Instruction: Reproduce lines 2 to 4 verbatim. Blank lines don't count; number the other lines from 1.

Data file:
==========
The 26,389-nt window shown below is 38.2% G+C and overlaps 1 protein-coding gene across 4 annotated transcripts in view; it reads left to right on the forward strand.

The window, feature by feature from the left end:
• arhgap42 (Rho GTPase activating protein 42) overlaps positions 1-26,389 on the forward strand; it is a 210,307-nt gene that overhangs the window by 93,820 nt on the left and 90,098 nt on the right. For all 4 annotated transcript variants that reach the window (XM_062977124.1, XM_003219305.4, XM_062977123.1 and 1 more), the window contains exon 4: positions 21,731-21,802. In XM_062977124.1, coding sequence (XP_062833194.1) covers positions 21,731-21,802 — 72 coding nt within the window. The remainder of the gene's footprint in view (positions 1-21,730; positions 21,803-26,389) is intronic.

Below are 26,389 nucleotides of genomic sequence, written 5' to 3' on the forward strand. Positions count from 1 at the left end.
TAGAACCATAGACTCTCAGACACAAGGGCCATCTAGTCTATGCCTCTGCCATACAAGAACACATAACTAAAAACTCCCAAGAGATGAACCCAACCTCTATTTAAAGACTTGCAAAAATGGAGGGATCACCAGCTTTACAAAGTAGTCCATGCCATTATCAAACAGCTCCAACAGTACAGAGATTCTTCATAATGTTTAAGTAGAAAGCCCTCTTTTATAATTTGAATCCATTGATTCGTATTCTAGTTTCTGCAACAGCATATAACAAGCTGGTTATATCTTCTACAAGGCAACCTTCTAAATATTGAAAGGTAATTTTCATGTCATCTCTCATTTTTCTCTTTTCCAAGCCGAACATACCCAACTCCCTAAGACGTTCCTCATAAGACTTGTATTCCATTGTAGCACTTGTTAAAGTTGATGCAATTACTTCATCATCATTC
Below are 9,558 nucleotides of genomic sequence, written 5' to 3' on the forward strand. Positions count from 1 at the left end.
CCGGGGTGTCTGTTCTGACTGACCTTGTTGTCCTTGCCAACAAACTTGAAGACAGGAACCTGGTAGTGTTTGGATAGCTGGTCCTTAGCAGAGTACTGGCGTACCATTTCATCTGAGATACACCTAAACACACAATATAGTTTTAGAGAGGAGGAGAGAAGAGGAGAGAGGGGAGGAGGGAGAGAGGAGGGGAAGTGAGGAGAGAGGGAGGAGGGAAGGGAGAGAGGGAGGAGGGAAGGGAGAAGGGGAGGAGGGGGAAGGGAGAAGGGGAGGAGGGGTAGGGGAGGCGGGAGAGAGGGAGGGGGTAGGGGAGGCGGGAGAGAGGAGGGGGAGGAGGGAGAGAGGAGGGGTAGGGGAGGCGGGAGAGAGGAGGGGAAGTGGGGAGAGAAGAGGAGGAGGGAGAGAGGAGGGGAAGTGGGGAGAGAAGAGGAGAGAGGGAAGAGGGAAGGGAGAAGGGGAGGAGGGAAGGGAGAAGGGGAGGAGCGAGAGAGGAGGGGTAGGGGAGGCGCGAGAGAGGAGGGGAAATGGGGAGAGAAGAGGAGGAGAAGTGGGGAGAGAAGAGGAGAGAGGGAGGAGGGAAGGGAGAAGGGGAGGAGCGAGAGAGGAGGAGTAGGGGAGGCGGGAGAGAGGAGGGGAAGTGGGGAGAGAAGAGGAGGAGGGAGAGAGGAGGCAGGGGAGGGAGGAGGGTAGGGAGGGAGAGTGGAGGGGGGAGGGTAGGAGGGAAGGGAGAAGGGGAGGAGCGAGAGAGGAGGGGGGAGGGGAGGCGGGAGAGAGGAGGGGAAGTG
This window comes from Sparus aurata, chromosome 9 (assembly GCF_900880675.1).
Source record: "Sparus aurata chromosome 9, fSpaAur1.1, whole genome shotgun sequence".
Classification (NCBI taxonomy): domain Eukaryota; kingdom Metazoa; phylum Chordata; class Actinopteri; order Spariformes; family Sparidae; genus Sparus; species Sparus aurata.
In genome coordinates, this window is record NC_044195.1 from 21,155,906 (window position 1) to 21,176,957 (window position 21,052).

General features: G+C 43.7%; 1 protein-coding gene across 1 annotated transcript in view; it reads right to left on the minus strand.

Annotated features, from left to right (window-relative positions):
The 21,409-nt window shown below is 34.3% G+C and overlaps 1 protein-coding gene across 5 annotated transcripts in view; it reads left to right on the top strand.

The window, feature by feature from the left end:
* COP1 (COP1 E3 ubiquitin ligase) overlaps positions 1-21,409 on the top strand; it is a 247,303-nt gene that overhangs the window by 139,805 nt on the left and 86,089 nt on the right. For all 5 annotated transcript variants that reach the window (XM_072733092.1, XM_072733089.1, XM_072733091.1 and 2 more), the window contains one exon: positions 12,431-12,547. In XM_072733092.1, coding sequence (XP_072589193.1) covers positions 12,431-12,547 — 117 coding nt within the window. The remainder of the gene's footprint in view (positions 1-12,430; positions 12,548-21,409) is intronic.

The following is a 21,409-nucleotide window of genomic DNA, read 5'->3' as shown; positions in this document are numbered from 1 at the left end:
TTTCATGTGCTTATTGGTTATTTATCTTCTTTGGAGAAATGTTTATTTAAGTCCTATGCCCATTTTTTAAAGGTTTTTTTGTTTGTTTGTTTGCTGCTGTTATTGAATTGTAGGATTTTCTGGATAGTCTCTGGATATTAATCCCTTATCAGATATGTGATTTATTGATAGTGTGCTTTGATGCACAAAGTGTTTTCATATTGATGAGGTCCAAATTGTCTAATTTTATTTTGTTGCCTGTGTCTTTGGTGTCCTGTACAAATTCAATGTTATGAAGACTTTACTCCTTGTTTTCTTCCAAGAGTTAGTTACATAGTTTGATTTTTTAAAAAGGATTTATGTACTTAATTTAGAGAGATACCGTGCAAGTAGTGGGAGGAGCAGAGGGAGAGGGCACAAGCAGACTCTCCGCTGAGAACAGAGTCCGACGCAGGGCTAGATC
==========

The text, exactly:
The window, feature by feature from the left end:
• arhgap42 (Rho GTPase activating protein 42) overlaps positions 1-26,389 on the forward strand; it is a 210,307-nt gene that overhangs the window by 93,820 nt on the left and 90,098 nt on the right. For all 4 annotated transcript variants that reach the window (XM_062977124.1, XM_003219305.4, XM_062977123.1 and 1 more), the window contains exon 4: positions 21,731-21,802. In XM_062977124.1, coding sequence (XP_062833194.1) covers positions 21,731-21,802 — 72 coding nt within the window. The remainder of the gene's footprint in view (positions 1-21,730; positions 21,803-26,389) is intronic.

Below are 26,389 nucleotides of genomic sequence, written 5' to 3' on the forward strand. Positions count from 1 at the left end.